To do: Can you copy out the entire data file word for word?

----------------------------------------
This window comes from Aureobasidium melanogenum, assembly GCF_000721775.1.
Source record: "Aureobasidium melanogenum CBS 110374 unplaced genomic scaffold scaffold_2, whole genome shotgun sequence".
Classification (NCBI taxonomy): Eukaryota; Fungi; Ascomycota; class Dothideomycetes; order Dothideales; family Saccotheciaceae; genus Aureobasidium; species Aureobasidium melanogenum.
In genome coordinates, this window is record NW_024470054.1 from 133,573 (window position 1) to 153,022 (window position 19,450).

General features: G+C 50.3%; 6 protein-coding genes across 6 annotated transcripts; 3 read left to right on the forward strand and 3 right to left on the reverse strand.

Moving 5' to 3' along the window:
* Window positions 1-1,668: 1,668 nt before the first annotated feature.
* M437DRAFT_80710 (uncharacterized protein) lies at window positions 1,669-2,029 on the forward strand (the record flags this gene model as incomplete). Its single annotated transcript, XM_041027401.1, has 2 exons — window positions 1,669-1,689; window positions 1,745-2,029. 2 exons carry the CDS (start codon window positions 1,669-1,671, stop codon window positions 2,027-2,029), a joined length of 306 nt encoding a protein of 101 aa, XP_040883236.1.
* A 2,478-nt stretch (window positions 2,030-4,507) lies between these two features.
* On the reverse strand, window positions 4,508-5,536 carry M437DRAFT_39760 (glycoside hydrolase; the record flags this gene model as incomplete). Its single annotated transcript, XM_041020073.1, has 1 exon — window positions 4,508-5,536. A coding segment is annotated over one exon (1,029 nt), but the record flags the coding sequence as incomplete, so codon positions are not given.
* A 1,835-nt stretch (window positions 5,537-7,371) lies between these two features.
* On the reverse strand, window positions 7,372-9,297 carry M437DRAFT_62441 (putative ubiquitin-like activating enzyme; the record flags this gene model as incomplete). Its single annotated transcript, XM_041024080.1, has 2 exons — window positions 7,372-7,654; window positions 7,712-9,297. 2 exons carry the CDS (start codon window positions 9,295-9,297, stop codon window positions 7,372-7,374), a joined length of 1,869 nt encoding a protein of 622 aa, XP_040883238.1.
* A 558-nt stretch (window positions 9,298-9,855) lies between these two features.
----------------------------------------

This window comes from Aureobasidium melanogenum, assembly GCF_000721775.1.
Source record: "Aureobasidium melanogenum CBS 110374 unplaced genomic scaffold scaffold_2, whole genome shotgun sequence".
Classification (NCBI taxonomy): Eukaryota; Fungi; Ascomycota; class Dothideomycetes; order Dothideales; family Saccotheciaceae; genus Aureobasidium; species Aureobasidium melanogenum.
In genome coordinates, this window is record NW_024470054.1 from 133,573 (window position 1) to 153,022 (window position 19,450).

General features: G+C 50.3%; 6 protein-coding genes across 6 annotated transcripts; 3 read left to right on the forward strand and 3 right to left on the reverse strand.

Moving 5' to 3' along the window:
* Window positions 1-1,668: 1,668 nt before the first annotated feature.
* M437DRAFT_80710 (uncharacterized protein) lies at window positions 1,669-2,029 on the forward strand (the record flags this gene model as incomplete). Its single annotated transcript, XM_041027401.1, has 2 exons — window positions 1,669-1,689; window positions 1,745-2,029. 2 exons carry the CDS (start codon window positions 1,669-1,671, stop codon window positions 2,027-2,029), a joined length of 306 nt encoding a protein of 101 aa, XP_040883236.1.
* A 2,478-nt stretch (window positions 2,030-4,507) lies between these two features.
* On the reverse strand, window positions 4,508-5,536 carry M437DRAFT_39760 (glycoside hydrolase; the record flags this gene model as incomplete). Its single annotated transcript, XM_041020073.1, has 1 exon — window positions 4,508-5,536. A coding segment is annotated over one exon (1,029 nt), but the record flags the coding sequence as incomplete, so codon positions are not given.
* A 1,835-nt stretch (window positions 5,537-7,371) lies between these two features.
* On the reverse strand, window positions 7,372-9,297 carry M437DRAFT_62441 (putative ubiquitin-like activating enzyme; the record flags this gene model as incomplete). Its single annotated transcript, XM_041024080.1, has 2 exons — window positions 7,372-7,654; window positions 7,712-9,297. 2 exons carry the CDS (start codon window positions 9,295-9,297, stop codon window positions 7,372-7,374), a joined length of 1,869 nt encoding a protein of 622 aa, XP_040883238.1.
* A 558-nt stretch (window positions 9,298-9,855) lies between these two features.